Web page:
Winning in this sense meant that we were now allowed to purchase the tickets for the game!

And so we received our tickets and booked the flights to St Pete.

My brief stay in the city took us to several wonderful spots where I managed a few images. Here are two random shots from the streets.

One of the places we visited was St Isaac’s Cathedral. Here is the info on the place from Wikipedia.

Saint Isaac’s Cathedral or Isaakievskiy Sobor (Russian: Исаа́киевский Собо́р) in Saint Petersburg, Russia, is the largest Russian Orthodox cathedral (sobor) in the city. It is the largest orthodox basilica and the fourth largest (by the volume under the cupola) cathedral in the world.[5] It is dedicated to Saint Isaac of Dalmatia, a patron saint of Peter the Great, who had been born on the feast day of that saint.

And here are some of my images. You can tour inside, AND navigate the stairs to the roof as well!

Next we visited the Peterhof Palace. Again, info from Wikipedia here.

The Peterhof Palace (Russian: Петерго́ф, IPA: [pʲɪtʲɪrˈɡof],[1] German for Peter’s Court)[2] is a series of palaces and gardens located in Petergof, Saint Petersburg, Russia, laid out on the orders of Peter the Great. These palaces and gardens are sometimes referred as the “Russian Versailles“.

And a few images from our self guided tour!

That’s it for now, stay tuned for the next installment, Veliky Novgorod!

Night Sky Images at Winchester Lookout

The Winchester Mountain Fire Lookout is located in the Mount Baker-Snoqualmie National Forest, along the Mount Baker Highway. This is one of the few remaining lookouts in Washington. Most of them were removed, but several are now maintained by local alpine clubs. The Mt Baker Club does a fantastic job of caring for and maintaining the Winchester lookout, you can donate to their efforts here.

During the summer the lookout is open to the public, you can day hike up and spend the day there, or if you’re inclined, you can spend the night. There are no reservations, its first come, you got it for the night. If you hike up and the lookout of already claimed for the night there is plenty of flat space nearby where you can pitch a tent.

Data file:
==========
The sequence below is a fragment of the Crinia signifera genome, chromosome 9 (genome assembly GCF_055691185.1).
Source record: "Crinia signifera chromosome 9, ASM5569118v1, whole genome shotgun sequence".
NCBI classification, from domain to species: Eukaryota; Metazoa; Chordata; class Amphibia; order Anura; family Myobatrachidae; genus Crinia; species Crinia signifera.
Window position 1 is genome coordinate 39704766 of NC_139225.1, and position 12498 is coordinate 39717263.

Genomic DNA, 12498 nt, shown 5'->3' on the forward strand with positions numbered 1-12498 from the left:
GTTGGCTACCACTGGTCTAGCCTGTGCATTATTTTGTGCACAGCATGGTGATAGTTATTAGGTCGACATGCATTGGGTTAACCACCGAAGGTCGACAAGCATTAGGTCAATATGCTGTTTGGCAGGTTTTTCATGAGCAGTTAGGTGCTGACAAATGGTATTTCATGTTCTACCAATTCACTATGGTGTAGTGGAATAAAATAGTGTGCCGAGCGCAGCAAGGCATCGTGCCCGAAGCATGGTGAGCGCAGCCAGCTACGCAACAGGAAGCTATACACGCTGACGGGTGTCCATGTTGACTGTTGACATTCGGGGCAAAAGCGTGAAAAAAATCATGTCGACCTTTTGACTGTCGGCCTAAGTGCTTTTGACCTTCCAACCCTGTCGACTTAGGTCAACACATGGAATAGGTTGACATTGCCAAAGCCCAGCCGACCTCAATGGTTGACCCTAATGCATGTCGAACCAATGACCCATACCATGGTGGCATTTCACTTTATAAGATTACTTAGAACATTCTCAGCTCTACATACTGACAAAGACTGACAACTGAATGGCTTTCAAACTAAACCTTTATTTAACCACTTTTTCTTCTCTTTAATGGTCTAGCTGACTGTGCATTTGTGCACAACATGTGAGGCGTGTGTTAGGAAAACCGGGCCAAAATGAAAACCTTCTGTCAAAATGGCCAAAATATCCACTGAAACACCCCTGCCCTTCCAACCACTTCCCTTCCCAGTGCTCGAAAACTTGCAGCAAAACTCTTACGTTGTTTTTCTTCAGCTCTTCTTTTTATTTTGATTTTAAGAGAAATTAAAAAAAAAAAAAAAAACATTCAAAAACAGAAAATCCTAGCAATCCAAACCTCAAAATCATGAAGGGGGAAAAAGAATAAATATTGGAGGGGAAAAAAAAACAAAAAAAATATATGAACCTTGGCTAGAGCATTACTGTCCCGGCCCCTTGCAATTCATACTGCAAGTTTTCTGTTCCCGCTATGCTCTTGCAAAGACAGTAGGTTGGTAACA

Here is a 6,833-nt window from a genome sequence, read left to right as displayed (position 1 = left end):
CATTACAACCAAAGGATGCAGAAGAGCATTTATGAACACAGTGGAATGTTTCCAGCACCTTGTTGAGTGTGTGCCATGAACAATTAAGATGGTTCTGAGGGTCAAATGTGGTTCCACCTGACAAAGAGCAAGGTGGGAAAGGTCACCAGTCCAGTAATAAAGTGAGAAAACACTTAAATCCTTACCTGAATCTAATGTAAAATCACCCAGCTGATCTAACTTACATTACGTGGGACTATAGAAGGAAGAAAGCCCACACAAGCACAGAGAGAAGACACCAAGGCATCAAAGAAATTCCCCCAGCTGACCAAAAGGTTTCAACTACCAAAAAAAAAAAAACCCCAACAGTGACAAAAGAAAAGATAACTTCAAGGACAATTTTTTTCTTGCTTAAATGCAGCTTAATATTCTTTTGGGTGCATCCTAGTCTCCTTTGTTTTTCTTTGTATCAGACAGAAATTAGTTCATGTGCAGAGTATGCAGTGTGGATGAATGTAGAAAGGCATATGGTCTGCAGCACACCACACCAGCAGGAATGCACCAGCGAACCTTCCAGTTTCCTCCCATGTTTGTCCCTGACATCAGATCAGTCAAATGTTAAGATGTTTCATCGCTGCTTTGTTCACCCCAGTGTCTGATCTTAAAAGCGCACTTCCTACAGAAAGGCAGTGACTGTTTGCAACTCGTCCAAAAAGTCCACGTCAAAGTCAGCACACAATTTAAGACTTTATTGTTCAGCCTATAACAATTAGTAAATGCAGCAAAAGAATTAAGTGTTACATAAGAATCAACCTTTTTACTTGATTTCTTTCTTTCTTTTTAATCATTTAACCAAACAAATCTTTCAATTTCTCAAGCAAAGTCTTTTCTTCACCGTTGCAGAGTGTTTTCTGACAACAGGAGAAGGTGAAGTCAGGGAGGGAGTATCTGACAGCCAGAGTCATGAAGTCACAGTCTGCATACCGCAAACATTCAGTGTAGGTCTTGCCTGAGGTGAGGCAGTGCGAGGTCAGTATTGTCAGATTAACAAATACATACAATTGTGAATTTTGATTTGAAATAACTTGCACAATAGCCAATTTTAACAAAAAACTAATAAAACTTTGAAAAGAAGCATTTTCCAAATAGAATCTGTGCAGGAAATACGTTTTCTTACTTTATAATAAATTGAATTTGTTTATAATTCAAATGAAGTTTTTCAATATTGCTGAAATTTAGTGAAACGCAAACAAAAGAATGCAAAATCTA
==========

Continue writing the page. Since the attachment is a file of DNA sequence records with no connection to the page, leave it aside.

I have hiked up and spent the night atop Winchester Mountain 5 times, three of those trips I slept in the lookout, and 2 times I camped in my tent. Basically, if you want to sleep in the lookout, go on the weekdays and go very early. And bring a tent or a bivvy sack just in case! Oh yes, and bring all your water, there is none there, nor along the hike.

The view from the lookout is unbelievable.

As you can imagine the night sky views are fantastic. To the south and east the darkness is almost complete. The western horizon is aglow in the direction of Vancouver to the north, Bellingham to the west and Skagit Valley south.

These 4 images were taken during the same evening. Check out the green aurora glow!

During the same night, a view of Mount Larrabee from Winchester.

Here is one more for good measure. Good luck and happy shooting! I may see yo there.

If you’re interested, Night Sky Photo Tours are available, you can find out more here. 

Silesia Camp and Copper Ridge, North Cascades National Park

The North Cascades National Park turns 50 this year! Learn more about its history here.

This is the 4th post in a series highlighting spectacular places in the North Cascades National Park. You can access earlier posts here.

Silesia Camp is located along Copper Ridge in the northern section of the North Cascades National Park.

You can hike there in one day, access is from the Hannegan Pass trail head. You must have a permit to camp there. Details here.

There are few camp sites with a better view then Silesia Camp.

 

 

 

 

 

 

Diablo Lake Overlook, North Cascades National Park

The Diablo Lake Overlook is located on Highway 20 (North Cascades Highway) at mile marker 132 and is a part of the Cascade Loop .

From the intersection of Highway 20 and Interstate 5, its about 90 minutes drive to get there. The overlook is just east of Colonial Creek Campground. Open to traffic year round, its a wonderful place for sunsets.

Diablo Overlook Panorama

Night sky imaging is also wonderful at the overlook, the lake below and Colonial Peak above make for some stunning shots.

Diablo Overlook

Night 4

Cascade Loop

Stars at the Diablo Overlook, North Cascades National Park

Lake Chelan

Lake Chelan in eastern Washington is a wonderfully friendly and scenic space. At the south end of the lake sits the resort town of Chelan. Here are a few images of sunset from the hills above Chelan, from last weekend.

The local area is filled with orchards and wineries, spring is a wonderful time for a visit. Chelan is part of the Cascade Loop, so you can get all sorts of info for your trip at the Cascade Loop page.